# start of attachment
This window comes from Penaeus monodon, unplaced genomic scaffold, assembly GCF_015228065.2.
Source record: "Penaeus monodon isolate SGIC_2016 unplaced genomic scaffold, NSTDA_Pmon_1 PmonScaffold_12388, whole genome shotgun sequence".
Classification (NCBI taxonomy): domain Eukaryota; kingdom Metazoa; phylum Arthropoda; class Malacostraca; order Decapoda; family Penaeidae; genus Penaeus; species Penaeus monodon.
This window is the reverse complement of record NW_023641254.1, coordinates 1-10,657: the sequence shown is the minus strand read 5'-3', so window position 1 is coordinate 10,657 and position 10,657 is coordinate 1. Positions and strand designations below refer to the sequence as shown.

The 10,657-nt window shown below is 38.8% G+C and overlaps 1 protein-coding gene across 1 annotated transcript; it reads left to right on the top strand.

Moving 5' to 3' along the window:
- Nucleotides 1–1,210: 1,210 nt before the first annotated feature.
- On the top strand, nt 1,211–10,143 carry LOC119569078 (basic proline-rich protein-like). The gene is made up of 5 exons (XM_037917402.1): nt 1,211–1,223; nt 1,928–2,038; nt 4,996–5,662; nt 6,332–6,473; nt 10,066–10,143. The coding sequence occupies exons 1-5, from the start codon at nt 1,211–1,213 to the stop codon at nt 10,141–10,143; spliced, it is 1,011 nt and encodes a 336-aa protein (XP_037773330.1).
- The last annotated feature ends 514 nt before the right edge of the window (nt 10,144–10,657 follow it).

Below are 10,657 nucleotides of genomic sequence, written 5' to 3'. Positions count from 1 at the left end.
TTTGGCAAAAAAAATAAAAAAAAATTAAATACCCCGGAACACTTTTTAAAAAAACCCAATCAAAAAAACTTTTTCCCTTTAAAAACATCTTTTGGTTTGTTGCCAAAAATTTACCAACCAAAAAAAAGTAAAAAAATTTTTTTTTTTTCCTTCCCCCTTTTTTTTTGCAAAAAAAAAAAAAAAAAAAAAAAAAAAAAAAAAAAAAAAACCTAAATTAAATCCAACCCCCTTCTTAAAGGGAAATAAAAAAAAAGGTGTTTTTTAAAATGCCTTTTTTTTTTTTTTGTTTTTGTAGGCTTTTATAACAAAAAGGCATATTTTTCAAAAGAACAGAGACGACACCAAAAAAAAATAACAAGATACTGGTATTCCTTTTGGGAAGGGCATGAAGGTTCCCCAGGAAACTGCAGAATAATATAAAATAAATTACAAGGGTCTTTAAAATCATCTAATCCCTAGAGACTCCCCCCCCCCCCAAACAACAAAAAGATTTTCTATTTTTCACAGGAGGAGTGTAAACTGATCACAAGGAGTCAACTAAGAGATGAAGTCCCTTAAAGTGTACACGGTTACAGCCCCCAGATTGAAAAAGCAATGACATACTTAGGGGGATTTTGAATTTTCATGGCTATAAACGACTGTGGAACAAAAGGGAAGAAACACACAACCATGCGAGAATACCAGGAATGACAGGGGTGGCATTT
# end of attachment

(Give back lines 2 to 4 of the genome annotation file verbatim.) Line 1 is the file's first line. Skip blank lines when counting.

Source record: "Penaeus monodon isolate SGIC_2016 unplaced genomic scaffold, NSTDA_Pmon_1 PmonScaffold_12388, whole genome shotgun sequence".
Classification (NCBI taxonomy): domain Eukaryota; kingdom Metazoa; phylum Arthropoda; class Malacostraca; order Decapoda; family Penaeidae; genus Penaeus; species Penaeus monodon.
This window is the reverse complement of record NW_023641254.1, coordinates 1-10,657: the sequence shown is the minus strand read 5'-3', so window position 1 is coordinate 10,657 and position 10,657 is coordinate 1. Positions and strand designations below refer to the sequence as shown.